Even after centuries of debate, Christians still have not settled on how best to speak about the connection between faith in God’s grace and obedience. Biblically grounded Christian teachers recognize that salvation is God’s work and that it is received by faith. They also recognize that the resulting life with Christ involves obedience. The problem arises in how to affirm the one without denying (or severely qualifying) the other. The challenge is avoiding either lawlessness (antinomianism) or works-righteousness.


Most recognize the validity of both grace and obedience (faith and works). Rather than going the “either-or” route, most embrace some form of the “both-and” approach. However, this approach typically has little to say about the “and”—about how grace and obedience are actually connected. The result is that grace and obedience are artificially laminated together or stacked on top of one another. It is as if they are put into a room together and told to “get along.”

Following this approach, efforts to correct perceived errors on one side typically involve emphasizing the other. If the perceived problem is too much works, then grace is emphasized. If it’s too much grace, then obedience is emphasized. In similar fashion, various ministries emphasize one or the other, depending on which they think is more dangerous or prevalent. The result of this approach is a “seesaw theology” where the connection between law (works) and grace (faith) remains vague if not altogether absent.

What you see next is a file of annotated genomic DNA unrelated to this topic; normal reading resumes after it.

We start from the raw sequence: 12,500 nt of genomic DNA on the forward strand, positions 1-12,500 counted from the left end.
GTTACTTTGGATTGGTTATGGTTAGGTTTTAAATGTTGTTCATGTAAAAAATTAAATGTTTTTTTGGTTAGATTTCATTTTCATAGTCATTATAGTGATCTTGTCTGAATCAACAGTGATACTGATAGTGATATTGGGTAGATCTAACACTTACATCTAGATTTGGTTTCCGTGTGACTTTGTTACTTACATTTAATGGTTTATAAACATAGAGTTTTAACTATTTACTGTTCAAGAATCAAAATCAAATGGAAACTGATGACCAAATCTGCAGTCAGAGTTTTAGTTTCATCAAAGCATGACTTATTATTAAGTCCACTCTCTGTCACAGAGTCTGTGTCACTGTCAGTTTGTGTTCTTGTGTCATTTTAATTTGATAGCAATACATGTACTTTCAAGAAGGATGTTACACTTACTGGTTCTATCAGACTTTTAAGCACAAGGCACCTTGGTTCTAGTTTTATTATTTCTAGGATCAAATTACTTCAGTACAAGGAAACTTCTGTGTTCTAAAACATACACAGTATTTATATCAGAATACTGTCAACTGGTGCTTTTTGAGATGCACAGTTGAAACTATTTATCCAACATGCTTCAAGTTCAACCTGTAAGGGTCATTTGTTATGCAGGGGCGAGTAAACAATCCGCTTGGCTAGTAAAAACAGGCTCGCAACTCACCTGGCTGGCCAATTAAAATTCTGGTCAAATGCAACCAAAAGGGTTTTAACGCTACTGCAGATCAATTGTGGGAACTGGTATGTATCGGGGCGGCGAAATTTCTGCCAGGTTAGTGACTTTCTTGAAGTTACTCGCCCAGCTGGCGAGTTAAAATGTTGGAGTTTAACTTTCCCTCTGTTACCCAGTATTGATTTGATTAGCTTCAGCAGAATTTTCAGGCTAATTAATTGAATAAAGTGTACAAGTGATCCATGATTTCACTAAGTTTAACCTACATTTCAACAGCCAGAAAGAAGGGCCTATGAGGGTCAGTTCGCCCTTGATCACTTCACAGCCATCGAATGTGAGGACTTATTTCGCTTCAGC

In contrast, the Bible deeply relates and integrates grace and obedience as fundamental to Christian faith and life. For example, in Romans 1:5and 16:26 the apostle Paul says that bringing about this integration was the goal of his ministry. In 14:23 he says that any obedience that does not spring from faith is sin! Hebrews 11 offers illustrations of people who obeyed God “by faith.” In 1 John 5 we are told that God’s commands are not burdensome because of the victory of faith in God’s grace (verses 3-4). Jesus reminds us that his burden is easy and his yoke light (Matthew 11:29-30) and that we are God’s “friends,” not his slaves. In Galatians, Paul tells us that “faith is made effective through love” (5:6 NRSV, footnote).

The nature of “AND”

There are dozens of places in the New Testament that clearly establish this connection between grace (faith) and obedience (love for God and for others). But how does the connection work? What is the nature of AND? It is found in the person of Jesus, who alone embodies fully the character, mind, attitude and purpose of God. The object of our faith is Jesus Christ, and the essence of that faith is trusting in Jesus as God in person according to who he is and what he has done. Faith is our response to who Jesus is in person, word and deed. We put our trust in God because of who Jesus Christ is. He himself is the grace of God towards us.